Japan, one of the world’s most developed countries, has welcomed cryptocurrencies with open arms since the advent of Bitcoin roughly a decade ago. The country was home to Mt. Gox, one of the world’s first and largest Japan cryptocurrency exchanges, having handled roughly three-quarters of planet Earth’s bitcoin transactions at any given moment throughout 2013 and into Jan. 2014. 

Although Mt. Gox halted transactions in Feb. 2014 and soon after shut its doors after finding itself on the receiving end of a $450-odd-million theft of bitcoins, which could have been interpreted as the cryptocurrency industry being illegitimate, Japan maintained its stance as a supporter of the legalization and regulation of bitcoin. 

Further, it’s worth noting that Japan crafted a regulatory framework for overseeing the operations of more than 30 exchanges outside of Mt. Gox not too long after the once-powerful, now-defunct crypto exchange shut down. 

Now that you are familiar with the history of digital currencies in Japan, you can better understand the recent news coming out of Japan regarding its regulators’ current views on the state of affairs of all things crypto. 

Japan Cryptocurrency Exchanges Impacting The World

Hiromi Yamaoka, the Director-General of Payments and Settlements of the Bank of Japan, the central bank of the East Asian country, recently shared neutral sentiments about cryptos in an interview with the international news agency Reuters.

Mr. Yamaoka stated, in part, “I don’t think there are any big problems {with cryptocurrencies],” in reference to how the country plans on dealing with cryptocurrencies going forward. 

Governments around the world have flirted with the idea – some of them going as far as advancing preliminary legislation that covers several potential initial frameworks for regulating cryptos – of regulating cryptocurrencies as a federation of states working in conjunction with one another. However, the Bank of Japan, its faculty, and other financial experts in Japan have largely rejected these possible means of dealing with digital coins like Ethereum, Monero, and Ripple.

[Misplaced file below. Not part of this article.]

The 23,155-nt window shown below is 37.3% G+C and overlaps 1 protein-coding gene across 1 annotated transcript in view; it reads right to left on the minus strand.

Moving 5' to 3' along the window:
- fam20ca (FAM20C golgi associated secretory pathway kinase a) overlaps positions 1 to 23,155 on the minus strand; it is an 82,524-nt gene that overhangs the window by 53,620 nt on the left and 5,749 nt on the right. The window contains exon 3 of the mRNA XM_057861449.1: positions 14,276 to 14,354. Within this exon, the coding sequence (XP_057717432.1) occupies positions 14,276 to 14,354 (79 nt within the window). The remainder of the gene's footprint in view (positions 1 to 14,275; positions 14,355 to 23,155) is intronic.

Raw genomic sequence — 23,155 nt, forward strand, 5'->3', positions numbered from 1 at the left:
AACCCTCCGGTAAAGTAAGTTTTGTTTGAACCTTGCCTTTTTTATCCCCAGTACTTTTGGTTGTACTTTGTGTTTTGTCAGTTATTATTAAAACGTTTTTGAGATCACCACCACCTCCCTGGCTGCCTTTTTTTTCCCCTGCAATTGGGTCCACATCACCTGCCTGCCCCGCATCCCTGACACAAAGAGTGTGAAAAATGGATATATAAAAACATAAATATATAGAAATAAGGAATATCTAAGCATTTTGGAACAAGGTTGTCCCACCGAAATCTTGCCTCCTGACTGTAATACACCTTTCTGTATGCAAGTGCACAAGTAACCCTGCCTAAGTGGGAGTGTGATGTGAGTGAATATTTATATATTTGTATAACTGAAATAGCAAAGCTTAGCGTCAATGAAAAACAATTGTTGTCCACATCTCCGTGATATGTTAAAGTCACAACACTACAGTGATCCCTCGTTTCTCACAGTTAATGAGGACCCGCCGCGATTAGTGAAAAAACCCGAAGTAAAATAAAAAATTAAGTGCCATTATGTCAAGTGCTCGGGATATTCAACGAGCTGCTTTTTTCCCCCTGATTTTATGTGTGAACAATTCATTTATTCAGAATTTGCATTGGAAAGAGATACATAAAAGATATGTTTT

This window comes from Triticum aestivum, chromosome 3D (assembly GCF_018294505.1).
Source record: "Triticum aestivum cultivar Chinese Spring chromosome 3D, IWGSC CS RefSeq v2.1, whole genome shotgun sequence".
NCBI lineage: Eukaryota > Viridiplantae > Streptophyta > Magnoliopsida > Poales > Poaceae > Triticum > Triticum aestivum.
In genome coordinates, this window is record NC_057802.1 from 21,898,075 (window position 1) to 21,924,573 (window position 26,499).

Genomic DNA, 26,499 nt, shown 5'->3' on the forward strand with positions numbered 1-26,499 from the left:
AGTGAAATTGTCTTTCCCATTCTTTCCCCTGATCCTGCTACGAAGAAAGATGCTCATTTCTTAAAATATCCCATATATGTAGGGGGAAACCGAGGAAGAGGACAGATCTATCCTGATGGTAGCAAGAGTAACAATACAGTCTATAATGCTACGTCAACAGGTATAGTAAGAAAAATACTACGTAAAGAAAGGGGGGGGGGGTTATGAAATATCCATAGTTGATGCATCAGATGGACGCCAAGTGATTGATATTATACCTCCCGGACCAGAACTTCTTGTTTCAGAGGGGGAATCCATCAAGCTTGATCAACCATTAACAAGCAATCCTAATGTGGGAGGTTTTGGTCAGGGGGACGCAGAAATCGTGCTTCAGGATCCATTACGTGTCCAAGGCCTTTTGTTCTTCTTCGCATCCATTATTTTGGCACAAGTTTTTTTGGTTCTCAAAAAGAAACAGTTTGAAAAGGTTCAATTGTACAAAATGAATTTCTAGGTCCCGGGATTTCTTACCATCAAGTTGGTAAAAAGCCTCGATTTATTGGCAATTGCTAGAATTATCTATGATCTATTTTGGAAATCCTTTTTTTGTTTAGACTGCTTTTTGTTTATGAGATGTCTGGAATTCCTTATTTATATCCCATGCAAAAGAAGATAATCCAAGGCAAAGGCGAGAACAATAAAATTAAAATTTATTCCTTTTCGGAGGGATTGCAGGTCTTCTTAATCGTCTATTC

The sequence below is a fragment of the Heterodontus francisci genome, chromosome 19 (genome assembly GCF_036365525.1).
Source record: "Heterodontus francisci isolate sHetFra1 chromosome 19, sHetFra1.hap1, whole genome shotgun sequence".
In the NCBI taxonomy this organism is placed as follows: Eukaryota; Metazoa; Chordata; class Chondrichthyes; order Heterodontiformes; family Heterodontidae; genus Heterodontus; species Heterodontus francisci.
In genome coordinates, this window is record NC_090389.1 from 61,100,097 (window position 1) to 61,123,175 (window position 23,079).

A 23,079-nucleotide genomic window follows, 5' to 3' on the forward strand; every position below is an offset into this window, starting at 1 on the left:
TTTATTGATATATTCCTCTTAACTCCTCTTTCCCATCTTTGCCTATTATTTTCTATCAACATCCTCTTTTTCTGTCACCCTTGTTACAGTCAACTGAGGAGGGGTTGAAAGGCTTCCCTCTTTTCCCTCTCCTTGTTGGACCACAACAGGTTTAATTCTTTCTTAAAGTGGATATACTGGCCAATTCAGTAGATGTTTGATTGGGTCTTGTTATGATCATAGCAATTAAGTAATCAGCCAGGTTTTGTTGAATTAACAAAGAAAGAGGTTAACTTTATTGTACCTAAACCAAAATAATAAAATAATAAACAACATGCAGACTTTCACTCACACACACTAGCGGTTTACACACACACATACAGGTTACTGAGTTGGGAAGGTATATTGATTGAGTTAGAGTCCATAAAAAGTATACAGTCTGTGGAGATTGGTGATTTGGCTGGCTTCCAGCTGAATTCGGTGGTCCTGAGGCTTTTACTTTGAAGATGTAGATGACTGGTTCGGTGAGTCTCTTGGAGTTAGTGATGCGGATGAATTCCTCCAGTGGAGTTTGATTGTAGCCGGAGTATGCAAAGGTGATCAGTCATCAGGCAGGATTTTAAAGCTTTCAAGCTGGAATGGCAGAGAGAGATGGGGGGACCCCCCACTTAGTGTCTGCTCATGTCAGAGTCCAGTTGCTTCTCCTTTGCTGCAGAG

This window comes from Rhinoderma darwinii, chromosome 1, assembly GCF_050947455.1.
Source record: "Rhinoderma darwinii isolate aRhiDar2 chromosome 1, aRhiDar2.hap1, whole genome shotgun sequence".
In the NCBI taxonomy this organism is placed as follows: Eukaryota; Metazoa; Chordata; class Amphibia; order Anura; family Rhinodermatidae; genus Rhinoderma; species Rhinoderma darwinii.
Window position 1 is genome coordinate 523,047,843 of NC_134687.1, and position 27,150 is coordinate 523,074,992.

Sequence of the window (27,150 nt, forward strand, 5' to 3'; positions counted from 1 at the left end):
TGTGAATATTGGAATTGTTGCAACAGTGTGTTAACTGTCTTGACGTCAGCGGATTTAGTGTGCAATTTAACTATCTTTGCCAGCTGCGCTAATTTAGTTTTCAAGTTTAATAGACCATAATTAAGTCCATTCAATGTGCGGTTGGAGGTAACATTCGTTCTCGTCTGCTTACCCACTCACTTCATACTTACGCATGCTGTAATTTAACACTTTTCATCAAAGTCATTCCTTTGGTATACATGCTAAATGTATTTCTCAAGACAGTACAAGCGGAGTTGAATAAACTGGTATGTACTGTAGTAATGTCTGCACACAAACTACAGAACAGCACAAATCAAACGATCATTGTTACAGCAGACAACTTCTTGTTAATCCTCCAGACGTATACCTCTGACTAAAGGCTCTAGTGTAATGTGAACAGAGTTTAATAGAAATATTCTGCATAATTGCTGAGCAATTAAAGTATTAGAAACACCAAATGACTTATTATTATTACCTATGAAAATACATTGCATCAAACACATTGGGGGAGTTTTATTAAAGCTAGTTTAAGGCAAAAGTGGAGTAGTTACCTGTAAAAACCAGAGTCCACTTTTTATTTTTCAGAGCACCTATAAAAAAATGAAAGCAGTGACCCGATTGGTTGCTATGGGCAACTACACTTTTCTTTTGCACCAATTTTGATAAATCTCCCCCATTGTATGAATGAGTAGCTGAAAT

Hiromi Yamaoka Feels That Fostering Innovation Is Important

If you don’t already know, governments that support harsh, iron-fisted regulations make innovation difficult for researchers and businesspeople alike. The more strict these regulations are, the more challenges innovators face in bringing new ideas, practices, and policies to their fields of work. 

This sentiment almost always holds water as it relates to any field of business, academia, or governance. 

Several governments around the world have not welcomed cryptocurrencies with open arms, supported regulation without the characteristic of being as rigid as an iron fist, or acknowledged the potential expansion of cryptos in the future as currencies and investments and the related benefits to society. 

However, the ideas that Japan Cryptocurrency Exchanges policymakers have discussed publicly or shown support for are those that foster innovation. In other words, the Bank of Japan sees the potential in cryptocurrencies and feels that, as a country that is among the most receptive governments to cryptos in the world that have held this view since the beginning of cryptocurrencies roughly 10 years ago, the potential spread of their use could seriously benefit Japan. 

Mr. Yamaoka, in his talk with Reuters, shared that he and his fellow policymakers feel that tight or even moderate regulations could discourage innovation, something they’re not open to. He did indicate that “Japan’s approach would be to think about how to curb excesses,” at least without stifling new ideas. 

He also shared that Japan Cryptocurrency Exchanges could work with other countries to discuss and develop regulation regarding cryptos, though “Global harmonization may not necessarily mean global regulation.”

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